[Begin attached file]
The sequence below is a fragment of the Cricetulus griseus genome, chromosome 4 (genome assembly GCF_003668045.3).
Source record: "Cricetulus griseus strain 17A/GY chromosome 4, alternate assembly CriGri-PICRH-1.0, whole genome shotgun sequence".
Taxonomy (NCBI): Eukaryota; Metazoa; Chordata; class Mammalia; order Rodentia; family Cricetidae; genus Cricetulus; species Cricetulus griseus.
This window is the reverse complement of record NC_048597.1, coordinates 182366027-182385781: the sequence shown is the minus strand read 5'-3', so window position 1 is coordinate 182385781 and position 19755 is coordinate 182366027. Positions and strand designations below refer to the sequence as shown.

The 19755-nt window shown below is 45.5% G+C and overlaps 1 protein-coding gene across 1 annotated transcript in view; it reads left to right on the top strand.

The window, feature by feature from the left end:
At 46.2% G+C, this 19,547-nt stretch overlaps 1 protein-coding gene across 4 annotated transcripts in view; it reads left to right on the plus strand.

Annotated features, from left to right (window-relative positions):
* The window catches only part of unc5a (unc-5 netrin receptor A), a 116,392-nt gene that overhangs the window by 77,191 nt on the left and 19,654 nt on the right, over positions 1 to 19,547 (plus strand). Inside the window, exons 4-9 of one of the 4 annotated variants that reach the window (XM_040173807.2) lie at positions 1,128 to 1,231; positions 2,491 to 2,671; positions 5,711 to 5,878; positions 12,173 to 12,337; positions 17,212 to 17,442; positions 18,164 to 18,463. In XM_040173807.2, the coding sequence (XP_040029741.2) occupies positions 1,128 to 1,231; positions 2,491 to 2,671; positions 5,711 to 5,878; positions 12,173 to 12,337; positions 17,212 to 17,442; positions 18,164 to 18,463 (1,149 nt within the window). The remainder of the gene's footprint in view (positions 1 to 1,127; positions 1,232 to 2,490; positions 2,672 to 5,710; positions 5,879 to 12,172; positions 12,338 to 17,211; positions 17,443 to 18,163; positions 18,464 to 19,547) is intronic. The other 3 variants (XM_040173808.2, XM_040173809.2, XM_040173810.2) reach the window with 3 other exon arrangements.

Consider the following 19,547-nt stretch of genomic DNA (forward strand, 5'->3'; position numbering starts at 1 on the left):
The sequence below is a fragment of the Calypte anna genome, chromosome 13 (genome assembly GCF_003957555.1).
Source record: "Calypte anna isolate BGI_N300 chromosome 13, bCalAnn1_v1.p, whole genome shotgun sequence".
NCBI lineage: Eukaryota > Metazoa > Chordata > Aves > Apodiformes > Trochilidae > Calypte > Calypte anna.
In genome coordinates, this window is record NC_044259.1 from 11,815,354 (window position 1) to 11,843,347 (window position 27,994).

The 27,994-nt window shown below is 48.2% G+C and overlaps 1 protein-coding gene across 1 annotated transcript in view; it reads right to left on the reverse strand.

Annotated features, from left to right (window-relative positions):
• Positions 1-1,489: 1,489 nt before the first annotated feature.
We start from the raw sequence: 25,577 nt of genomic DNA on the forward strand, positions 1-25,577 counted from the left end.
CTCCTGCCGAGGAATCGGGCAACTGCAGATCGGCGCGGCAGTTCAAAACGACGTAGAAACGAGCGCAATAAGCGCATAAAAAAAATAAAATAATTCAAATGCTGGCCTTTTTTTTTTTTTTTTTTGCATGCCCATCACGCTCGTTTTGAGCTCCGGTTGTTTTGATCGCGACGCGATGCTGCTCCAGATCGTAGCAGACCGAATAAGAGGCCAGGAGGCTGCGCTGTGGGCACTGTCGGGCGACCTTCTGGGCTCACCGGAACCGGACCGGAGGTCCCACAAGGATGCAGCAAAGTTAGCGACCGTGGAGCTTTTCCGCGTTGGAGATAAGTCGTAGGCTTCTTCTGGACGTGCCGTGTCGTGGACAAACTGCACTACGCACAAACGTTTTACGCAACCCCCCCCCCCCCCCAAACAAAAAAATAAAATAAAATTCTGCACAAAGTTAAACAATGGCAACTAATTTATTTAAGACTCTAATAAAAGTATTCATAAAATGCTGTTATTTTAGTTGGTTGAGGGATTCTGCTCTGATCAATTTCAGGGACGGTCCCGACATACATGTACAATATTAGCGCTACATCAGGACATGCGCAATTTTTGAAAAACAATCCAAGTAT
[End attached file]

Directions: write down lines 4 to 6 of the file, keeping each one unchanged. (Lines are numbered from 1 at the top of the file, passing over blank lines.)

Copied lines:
This window is the reverse complement of record NC_048597.1, coordinates 182366027-182385781: the sequence shown is the minus strand read 5'-3', so window position 1 is coordinate 182385781 and position 19755 is coordinate 182366027. Positions and strand designations below refer to the sequence as shown.

The 19755-nt window shown below is 45.5% G+C and overlaps 1 protein-coding gene across 1 annotated transcript in view; it reads left to right on the top strand.

The window, feature by feature from the left end: